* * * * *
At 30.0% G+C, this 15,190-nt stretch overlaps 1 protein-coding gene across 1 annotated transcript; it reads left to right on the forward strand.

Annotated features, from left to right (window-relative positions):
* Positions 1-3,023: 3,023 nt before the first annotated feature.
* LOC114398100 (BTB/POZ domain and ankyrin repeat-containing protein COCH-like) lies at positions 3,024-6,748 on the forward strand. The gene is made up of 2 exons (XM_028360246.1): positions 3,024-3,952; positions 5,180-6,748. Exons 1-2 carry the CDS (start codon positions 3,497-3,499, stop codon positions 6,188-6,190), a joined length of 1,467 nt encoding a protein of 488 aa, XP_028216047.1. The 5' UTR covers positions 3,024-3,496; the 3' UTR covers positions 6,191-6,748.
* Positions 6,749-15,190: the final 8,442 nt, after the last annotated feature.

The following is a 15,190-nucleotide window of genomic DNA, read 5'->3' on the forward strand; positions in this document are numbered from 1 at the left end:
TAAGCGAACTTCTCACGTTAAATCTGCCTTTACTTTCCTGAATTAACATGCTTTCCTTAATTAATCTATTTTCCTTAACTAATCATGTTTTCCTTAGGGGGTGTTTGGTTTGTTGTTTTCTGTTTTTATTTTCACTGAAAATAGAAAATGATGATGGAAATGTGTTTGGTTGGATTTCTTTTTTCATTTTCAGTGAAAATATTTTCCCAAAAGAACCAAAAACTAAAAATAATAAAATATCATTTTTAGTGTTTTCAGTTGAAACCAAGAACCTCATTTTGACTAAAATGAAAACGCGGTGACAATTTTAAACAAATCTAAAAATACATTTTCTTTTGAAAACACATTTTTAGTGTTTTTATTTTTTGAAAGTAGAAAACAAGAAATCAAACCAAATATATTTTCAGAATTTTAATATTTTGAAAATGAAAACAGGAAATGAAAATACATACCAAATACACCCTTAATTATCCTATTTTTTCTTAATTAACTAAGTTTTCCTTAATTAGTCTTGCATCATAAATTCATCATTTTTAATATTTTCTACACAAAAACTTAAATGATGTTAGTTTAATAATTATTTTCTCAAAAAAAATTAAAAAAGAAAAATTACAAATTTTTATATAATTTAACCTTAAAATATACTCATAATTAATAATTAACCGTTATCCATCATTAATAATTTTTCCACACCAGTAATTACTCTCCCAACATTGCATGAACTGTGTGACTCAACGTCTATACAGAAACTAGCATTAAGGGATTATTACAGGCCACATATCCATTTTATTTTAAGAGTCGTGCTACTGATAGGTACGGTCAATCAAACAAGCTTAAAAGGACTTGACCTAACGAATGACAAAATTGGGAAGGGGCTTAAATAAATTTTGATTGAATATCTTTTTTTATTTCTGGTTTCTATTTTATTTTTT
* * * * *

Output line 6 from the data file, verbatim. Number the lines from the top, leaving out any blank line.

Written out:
The following is a 15,190-nucleotide window of genomic DNA, read 5'->3' on the forward strand; positions in this document are numbered from 1 at the left end: